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Why does a uniformly charged sphere that oscillates not radiate power?

  1. Dec 16, 2004 #1
    Why does a uniformly charged sphere that oscillates between two radii at a certain frequency not radiate power?

    Thanks
     
  2. jcsd
  3. Dec 16, 2004 #2

    Tide

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    The simple answer is that outside the sphere (distances greater than the larger radius) the electric field is constant.
     
  4. Dec 16, 2004 #3
    Does the radiation only depend on the electric field outside of the sphere? Where can I find the expression of the power radiated?

    Why does it not depend on other variables, such as the frequency of oscillation, or the radius?

    Thanks for any replies.
     
  5. Dec 16, 2004 #4

    dextercioby

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    Applying Gauss's law,u find that,in the exterior of the sphere,the (electric) field is constant,BUT ONLY IN THE WHEN CASE THE (CHARGED) SPHERE STANDS STILL.If it moves,then it should be treated like any other moving charge and it will definitely radiate electromagnetic energy.You'll have to supply the frequency of the oscillations of the sphere and u can use classical theory of radiation (v.J.D.Jackson/L.D.Landau,E.Lifschitz) to estimate everything u wanna know about the radiation (spectrum,power radiated,angular distribution,...).

    Daniel.
     
  6. Dec 16, 2004 #5
    So it does not matter that the sphere is constantly changing frequency? I haven't studied this topic in detail before. Is there an online reference that gives an introduction and relevant equations?

    Thanks!
     
  7. Dec 16, 2004 #6

    dextercioby

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    The fact that the frequency is not constant,but varying in time complicates the problem even more.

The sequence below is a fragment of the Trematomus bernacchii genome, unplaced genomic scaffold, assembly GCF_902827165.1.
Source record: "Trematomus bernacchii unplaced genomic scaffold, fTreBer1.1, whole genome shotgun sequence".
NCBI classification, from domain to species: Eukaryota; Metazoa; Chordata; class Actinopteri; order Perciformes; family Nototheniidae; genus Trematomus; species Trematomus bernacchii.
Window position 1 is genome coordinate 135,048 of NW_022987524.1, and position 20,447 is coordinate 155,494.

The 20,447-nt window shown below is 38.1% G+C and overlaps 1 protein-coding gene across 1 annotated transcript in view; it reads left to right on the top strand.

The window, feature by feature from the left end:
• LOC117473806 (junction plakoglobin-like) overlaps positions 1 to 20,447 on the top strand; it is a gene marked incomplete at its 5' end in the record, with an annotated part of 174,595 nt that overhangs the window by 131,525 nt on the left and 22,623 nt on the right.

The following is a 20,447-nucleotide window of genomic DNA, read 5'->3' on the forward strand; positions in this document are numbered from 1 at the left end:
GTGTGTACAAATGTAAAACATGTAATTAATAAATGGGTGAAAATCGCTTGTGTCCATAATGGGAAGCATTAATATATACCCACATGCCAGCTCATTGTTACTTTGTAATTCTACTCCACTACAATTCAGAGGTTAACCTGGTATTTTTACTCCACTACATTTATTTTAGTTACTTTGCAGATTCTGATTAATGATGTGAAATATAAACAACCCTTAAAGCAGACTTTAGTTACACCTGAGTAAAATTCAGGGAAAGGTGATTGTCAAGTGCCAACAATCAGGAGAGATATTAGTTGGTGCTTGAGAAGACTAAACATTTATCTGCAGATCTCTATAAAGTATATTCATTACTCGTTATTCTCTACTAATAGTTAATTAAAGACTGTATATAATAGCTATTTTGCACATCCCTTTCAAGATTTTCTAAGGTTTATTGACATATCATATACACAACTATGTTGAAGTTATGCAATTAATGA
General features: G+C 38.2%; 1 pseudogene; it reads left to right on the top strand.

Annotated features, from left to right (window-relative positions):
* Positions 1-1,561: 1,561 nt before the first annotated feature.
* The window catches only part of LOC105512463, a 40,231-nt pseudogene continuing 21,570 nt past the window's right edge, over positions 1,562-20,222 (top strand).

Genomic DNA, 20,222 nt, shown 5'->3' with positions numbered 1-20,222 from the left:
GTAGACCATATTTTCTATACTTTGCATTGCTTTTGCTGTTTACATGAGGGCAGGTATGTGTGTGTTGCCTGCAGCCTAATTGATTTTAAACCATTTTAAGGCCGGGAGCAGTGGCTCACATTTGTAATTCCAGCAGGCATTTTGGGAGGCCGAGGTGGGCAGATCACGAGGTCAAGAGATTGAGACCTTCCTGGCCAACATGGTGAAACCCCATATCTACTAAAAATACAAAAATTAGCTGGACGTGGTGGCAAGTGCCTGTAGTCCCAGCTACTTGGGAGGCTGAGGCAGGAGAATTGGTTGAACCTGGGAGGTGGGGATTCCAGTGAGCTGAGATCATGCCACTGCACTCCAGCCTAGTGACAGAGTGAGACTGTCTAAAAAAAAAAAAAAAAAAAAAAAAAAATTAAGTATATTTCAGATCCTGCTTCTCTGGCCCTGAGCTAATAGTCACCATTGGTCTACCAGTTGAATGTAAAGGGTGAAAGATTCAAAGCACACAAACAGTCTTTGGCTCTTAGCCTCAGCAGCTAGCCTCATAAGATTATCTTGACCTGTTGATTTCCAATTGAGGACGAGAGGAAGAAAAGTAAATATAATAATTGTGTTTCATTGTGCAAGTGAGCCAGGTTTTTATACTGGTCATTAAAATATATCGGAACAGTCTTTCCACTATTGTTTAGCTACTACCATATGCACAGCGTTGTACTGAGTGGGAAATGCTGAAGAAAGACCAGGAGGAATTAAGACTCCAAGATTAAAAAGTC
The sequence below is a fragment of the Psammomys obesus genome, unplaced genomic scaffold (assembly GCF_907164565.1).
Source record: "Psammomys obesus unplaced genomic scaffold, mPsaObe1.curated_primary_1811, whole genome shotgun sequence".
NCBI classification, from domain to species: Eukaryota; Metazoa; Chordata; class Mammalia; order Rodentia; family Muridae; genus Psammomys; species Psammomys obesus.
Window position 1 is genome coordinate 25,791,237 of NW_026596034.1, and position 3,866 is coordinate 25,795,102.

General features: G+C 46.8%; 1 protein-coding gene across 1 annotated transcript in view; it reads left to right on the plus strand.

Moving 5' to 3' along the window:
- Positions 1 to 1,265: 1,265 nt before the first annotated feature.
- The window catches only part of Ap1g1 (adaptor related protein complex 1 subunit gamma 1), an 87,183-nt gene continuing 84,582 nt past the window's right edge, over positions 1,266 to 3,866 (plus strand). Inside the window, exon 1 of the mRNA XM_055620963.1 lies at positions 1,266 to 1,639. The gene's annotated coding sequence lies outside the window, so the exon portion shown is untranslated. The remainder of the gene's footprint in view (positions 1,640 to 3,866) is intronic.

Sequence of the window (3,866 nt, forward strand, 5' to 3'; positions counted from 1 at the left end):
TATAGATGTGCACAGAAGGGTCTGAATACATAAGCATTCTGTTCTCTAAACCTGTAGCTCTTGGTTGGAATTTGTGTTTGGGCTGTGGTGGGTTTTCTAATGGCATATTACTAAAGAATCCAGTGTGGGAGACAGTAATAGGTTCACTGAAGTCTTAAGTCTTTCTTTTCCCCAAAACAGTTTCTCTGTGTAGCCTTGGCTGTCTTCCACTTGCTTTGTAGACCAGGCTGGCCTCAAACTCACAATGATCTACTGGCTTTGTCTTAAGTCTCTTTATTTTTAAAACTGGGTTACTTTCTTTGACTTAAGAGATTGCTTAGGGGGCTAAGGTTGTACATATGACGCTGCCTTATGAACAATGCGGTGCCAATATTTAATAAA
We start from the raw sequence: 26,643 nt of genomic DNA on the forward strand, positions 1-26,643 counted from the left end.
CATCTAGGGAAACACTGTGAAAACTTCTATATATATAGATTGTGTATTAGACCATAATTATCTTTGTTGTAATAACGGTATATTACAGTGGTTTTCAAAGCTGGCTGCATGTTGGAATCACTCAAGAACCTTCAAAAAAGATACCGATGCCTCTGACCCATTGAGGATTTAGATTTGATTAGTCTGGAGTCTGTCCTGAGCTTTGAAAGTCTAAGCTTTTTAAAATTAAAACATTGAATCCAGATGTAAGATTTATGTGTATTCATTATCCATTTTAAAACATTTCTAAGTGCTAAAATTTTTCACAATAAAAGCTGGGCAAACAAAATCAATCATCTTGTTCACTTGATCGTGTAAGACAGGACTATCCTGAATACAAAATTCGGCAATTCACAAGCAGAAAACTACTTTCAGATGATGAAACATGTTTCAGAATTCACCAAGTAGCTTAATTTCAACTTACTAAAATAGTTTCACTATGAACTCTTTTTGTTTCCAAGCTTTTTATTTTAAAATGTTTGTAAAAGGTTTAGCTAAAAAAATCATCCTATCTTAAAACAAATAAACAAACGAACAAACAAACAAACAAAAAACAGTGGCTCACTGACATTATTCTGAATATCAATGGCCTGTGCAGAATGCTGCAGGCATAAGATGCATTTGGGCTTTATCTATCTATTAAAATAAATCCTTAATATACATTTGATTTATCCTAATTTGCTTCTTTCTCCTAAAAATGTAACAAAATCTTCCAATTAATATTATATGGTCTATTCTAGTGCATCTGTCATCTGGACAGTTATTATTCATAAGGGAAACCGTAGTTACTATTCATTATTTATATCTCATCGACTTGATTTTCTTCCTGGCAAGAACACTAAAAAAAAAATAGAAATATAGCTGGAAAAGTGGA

I don't know an good reference online for the theory of radiation,and especilally this kind of problem,except some CED courses as a whole.Which comprise a chapter of the theory of radiation as they should.

    This is the famous free online course:
    free course

    It's pretty good.Not comparable to J.D.Jackson's,but i think it should provide you with an idea about em radiation.

    Daniel.

    PS.Calcuations are not that easy.Beware!! :biggrin:
     
  8. Dec 17, 2004 #7

    Tide

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    Dexter,

    I don't think the sphere will radiate. You are thinking of the Larmor formula for radiation by an accelerated charge but there is no component to the radiation field in the direction of the acceleration. Because the charge distribution is spherically symmetric there is no dipole component to the fields. There may be higher order components to the field (quadrupole, etc.) but there is no dipole field.
     
  9. Dec 18, 2004 #8
    Is this correct: The sphere does not radiate because it is at rest and the charge is constant. Outside of the sphere, the electric field is constant. Radiation only depends on the rate of change of electric field. Therefore, the sphere does not radiate.


    What if the sphere was moving at a speed v?
     
  10. Dec 18, 2004 #9

    Andrew Mason

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    If the charge redistributes itself constantly as the radius changes so that [itex] \sigma [/itex] is uniform over the sphere at all times at all radii, there is no time dependent electric field. The only way the charge could redistribute itself that quickly is if the sphere was made of metal.

    How do you get a metal sphere to oscillate its radius (and, therefore, surface area) and still keep the metal sphere intact? So I think this question deals with a theoretical situation, and is not a phenomenon that anyone has observed.

    AM
     
  11. Dec 18, 2004 #10
    Does there exist a configuration of oscillating charges that radiates isotropically? How about a configuration of oscillating masses?
     
  12. Dec 18, 2004 #11

    Tide

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    If it were moving at a constant velocity then, no, it will not radiate. It will radiate only if it undergoes acceleration.
     
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